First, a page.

How to Control Old House Borers

How to Control Old House Borers

There is a lot of history in the Carolinas and Virginia. Some of the very first settlers landed in our area first. It makes sense to us why people would look around here and want to call this region home. From the stunning views in the Blue Ridge Mountains to the rolling foothills of the piedmont, our area is truly special. 

There are many old, historic towns and cities in northwestern North Carolina, the Upstate of South Carolina, and Virginia. From Rock Hill to Charlotte, Winston-Salem to Wilkesboro, and Mt. Airy to Galax, there are many gorgeous old homes and properties with plenty of life left in them. 

If you have purchased a home built decades ago, you know there are always a few unique characteristics. Unfortunately, it is easy to overlook issues, mistaking them as quirks. The presence of old house borers can be easily missed by homeowners. 


In this article, we want to help you have the tools to identify and control these destructive beetles. 

What Are Old House Borers?

Old house borers are one of the most damaging wood-boring insects. One of the most destructive wood-boring insects is the old house borer. 

They are members of the "long-horned beetle family," and lay their eggs in the fissures and cracks of logs and wood in lumber yards. They are, unfortunately, more common in newer residences than in older ones. 

Their eggs can take years to hatch, but once they do, the larvae start tunneling through the wood for nourishment. The clicking sound made by the larvae as they eat is often used to detect an infestation of old house borers.

Adult old house borers are brownish-black beetles with many gray hairs on the head and thorax, two noticeable black bumps on the prothorax, and long antennae that are 5/8 to 1 inch long. The thorax features a shining ridge down the center and a shiny elevated knob on either side that resembles a face with two eyes. 

The pale patches on the wing coverings form two uneven bands or dots around the middle. Larvae can grow up to 1-1/4 inch long and feature little ocelli (black eyespots) on each side of the head. They're flesh-colored, wedge-shaped (wider at the head), segmented, and have legs. Pupae have a fleshy tint and are about the size of a beetle.

For more about wood-destroying insects, read this article.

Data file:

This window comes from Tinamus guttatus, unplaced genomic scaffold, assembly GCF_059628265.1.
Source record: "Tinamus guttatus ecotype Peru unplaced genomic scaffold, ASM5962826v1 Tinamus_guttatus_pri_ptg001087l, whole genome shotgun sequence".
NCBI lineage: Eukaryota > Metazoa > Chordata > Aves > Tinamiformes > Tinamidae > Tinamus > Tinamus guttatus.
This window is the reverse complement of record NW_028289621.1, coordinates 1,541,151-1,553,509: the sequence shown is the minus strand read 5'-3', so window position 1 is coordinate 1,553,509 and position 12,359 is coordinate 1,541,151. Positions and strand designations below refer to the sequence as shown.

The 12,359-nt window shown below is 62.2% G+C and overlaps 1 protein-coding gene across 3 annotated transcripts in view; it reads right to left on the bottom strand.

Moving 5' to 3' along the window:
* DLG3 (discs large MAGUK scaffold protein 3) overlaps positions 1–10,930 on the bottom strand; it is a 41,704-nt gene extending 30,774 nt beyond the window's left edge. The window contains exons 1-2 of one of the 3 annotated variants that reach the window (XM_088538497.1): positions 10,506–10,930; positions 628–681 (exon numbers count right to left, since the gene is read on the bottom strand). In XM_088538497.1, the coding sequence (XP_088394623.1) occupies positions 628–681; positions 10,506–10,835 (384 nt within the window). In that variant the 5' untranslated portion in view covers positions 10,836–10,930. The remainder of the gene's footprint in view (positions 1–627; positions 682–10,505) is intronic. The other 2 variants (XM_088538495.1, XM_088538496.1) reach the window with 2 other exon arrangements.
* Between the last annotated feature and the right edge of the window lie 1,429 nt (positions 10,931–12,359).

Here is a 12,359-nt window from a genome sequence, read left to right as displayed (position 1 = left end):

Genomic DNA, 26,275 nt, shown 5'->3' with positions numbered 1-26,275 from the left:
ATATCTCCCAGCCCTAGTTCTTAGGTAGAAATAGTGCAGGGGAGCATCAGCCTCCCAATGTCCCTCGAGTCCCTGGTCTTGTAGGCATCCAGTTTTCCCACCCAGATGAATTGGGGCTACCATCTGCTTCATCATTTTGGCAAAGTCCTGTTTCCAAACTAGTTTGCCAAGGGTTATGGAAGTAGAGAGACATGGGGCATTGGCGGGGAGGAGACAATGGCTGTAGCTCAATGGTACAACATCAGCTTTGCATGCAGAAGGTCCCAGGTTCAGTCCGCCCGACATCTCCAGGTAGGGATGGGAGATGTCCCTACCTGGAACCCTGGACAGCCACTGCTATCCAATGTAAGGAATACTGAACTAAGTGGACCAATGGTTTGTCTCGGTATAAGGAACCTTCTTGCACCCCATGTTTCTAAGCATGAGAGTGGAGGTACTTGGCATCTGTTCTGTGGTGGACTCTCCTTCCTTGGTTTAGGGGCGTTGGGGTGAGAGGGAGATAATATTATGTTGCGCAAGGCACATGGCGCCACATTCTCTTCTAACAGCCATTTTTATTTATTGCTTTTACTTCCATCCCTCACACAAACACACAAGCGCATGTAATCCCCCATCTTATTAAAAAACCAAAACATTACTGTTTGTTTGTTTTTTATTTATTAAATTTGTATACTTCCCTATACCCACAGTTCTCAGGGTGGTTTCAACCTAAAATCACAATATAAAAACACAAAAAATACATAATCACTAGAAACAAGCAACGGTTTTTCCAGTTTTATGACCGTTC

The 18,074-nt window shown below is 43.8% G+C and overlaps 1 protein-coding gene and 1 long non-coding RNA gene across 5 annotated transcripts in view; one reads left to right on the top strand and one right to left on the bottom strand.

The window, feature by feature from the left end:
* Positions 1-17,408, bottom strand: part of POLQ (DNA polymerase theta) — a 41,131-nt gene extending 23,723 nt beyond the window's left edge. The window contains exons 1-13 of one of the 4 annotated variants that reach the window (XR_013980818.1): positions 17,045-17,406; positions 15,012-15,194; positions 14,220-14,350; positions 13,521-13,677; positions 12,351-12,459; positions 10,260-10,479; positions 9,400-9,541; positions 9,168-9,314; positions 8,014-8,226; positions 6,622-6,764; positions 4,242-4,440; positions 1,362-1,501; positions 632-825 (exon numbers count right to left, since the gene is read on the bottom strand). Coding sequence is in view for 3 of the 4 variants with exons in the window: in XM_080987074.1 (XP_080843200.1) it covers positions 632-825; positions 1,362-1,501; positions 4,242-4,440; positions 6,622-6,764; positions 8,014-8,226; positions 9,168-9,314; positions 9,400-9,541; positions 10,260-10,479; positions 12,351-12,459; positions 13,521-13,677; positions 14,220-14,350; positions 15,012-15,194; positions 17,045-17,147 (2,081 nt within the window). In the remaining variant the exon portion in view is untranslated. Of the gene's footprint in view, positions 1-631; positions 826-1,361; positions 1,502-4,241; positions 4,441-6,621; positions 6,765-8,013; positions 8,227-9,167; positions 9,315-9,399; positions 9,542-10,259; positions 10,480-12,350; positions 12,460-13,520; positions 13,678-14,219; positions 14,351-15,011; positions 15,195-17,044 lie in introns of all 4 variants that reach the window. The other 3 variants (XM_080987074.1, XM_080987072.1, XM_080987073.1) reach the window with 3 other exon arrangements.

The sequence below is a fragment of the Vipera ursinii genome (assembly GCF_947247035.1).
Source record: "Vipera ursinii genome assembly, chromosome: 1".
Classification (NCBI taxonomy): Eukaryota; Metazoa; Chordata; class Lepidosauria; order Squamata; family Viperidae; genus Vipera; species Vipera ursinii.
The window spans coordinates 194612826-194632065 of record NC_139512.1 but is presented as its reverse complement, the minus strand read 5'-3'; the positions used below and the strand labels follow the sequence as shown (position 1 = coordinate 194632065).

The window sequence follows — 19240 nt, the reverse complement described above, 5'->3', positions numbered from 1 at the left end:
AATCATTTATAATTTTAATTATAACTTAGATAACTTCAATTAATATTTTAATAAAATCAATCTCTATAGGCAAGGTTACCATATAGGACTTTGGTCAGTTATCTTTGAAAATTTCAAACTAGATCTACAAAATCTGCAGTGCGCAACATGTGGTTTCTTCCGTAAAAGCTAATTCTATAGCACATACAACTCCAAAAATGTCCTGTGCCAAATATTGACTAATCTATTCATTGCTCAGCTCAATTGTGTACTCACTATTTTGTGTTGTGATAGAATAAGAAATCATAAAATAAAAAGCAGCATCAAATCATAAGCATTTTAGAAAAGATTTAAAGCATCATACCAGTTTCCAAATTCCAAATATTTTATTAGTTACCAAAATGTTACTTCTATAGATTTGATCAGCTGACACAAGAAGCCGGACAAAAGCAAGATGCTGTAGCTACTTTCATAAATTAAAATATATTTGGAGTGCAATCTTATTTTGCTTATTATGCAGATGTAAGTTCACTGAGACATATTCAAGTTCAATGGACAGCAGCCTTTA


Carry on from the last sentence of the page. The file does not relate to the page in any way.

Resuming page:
Signs You Have Old House Borers

Many wood-destroying insects are difficult to detect. Old House Borers spend much of their life as larvae and they are small and relatively inactive until they reach adulthood. However, there are a few things for which to watch, and better yet, listen:

  • They build tunnels and sometimes you may notice their entry and exit holes. 
  • They sometimes leave frass or small bits of powdery sawdust-like shavings around their tunnels. 
  • As with many pests, you might see their fecal matter, which will appear small and powdery. 
  • The most telling sign of old house borers is what you hear. As they chew and destroy your home’s wood flooring, cabinets, or furniture, you may actually hear a clicking sound. This is the calling card of old house borers.

Some of these signs are similar to other wood-destroying insects, such as termites. If you see evidence of chewed wood, but don’t hear a clicking sound, it could be indicative of something like termites

How to Control Old House Borers

Old house borers can do a lot of damage, so you’re going to want to get rid of them as soon as possible. The best thing you can do to get rid of old house borers is to call your trusted beetle exterminator. 

Wood-boring beetles, like the old house borers, are quite common in our area. They attack homes instead of humans and feast on furniture, cabinets, floors, doors, support beams, and other wood items. These hungry, destructive pests are more in newer homes and are common throughout the South, and they can wreak havoc. Rid-A-Bug can control and exterminate any beetles. 

If you are buying or selling a home, you may find yourself needing a wood-destroying insect report (WDIR). This is a report that only qualified inspectors may execute. It is completed, by law, on all residential and commercial properties being sold or refinanced. It takes special note of any signs of visible infestation by wood-destroying insects, including:

  • Subterranean termites
  • Powder post beetles
  • Old house borers
  • Carpenter ants
  • Carpenter bees

Rid-A-Bug can help with your wood-destroying insect report if your house is suspected to have an old house borer infestation. 

Our experienced professionals can help you get rid of old house borers and prevent them from coming back. Since 1972, we've been serving North Carolina, South Carolina, and Virginia. 

Visit our website for additional information on how to properly control and prevent this. Call Rid-A-Bug today if you want to get rid of any type of insect infestation within your home.